Early French Translation of an Important Document of the Enlightenment Catherine II [1762-1796], Empress of Russia. [Balthasar, Joseph Anton Felix von, (1737-1810), Translator]. Instruction Donnee par Catherine II., Imperatrice et Legislatrice de Toutes les Russies, a la Commission Etablie par cette Souveraine, pour Travailler ala Redaction d'un Nouveau Code de Loix, Telle Qu'elle e ete Imprimee en Russe & en Allemand, Dans l'Imprimerie Imperiale de Moscow. Nouvelle Edition, Augmentee. Lausanne: Chez Francois Grasset & Comp., 1769. xiv, 160 (i.e. 204) pp. Lacking dedication leaf and copperplate portrait frontispiece. Quarto (7" x 4-3/4"). Recent period-style three-quarter calf over marbled boards, raised bands and red and black lettering pieces to spine, marbled endpapers, untrimmed edges. Light rubbing to extremities, light fading to spine. Moderate toning, light foxing in a few places. $1,250. * Third French-language edition. An important document of the Enlightenment, the Nakaz, or Instruction, composed by Catherine the Great served to guide the assembly summoned in 1766 to draft a new code of laws for the Russian Empire. Drawn primarily from Montesquieu, as well as Rousseau, Beccaria and other Enlightenment thinkers, the Nakaz condemned torture and capital punishment and endorsed such principles as the equality of all before the law. Published in the principal European tongues between 1767 and 1769, it proved to be a statement to the world as much as a practical legal text. Three editions in French were published in 1769, first in Moscow, then in Yverdon (with a false St. Petersburg imprint) and Lausanne. In 1769 Duc de Choiseul added the "libertine" Nakaz to the list of books prohibited in France. Balthasar, the translator of our edition, was a Swiss historian and member of the Enlightenment's international "Republic of Letters." His introduction, pp. iii-iv, is a notable document of the early reception of the Nakaz in Western Europe. Graesse, Tresor de Livres Rares et Precieux II:80.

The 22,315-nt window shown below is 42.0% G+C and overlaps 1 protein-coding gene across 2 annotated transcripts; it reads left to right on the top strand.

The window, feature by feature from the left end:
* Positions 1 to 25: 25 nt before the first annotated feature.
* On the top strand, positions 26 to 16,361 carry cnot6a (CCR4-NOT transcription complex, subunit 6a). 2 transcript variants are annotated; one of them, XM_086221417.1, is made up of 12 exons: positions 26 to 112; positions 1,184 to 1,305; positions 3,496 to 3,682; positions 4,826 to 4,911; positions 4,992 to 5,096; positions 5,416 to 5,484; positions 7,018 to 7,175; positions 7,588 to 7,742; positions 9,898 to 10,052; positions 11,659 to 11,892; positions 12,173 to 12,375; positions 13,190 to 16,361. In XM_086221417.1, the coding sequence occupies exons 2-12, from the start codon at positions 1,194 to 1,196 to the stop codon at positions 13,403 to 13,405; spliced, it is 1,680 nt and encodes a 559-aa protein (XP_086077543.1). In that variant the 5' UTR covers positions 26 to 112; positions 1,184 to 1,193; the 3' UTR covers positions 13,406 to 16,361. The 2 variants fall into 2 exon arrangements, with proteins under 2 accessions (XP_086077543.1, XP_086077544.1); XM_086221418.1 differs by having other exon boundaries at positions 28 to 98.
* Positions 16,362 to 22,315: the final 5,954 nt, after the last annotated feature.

Book number 71984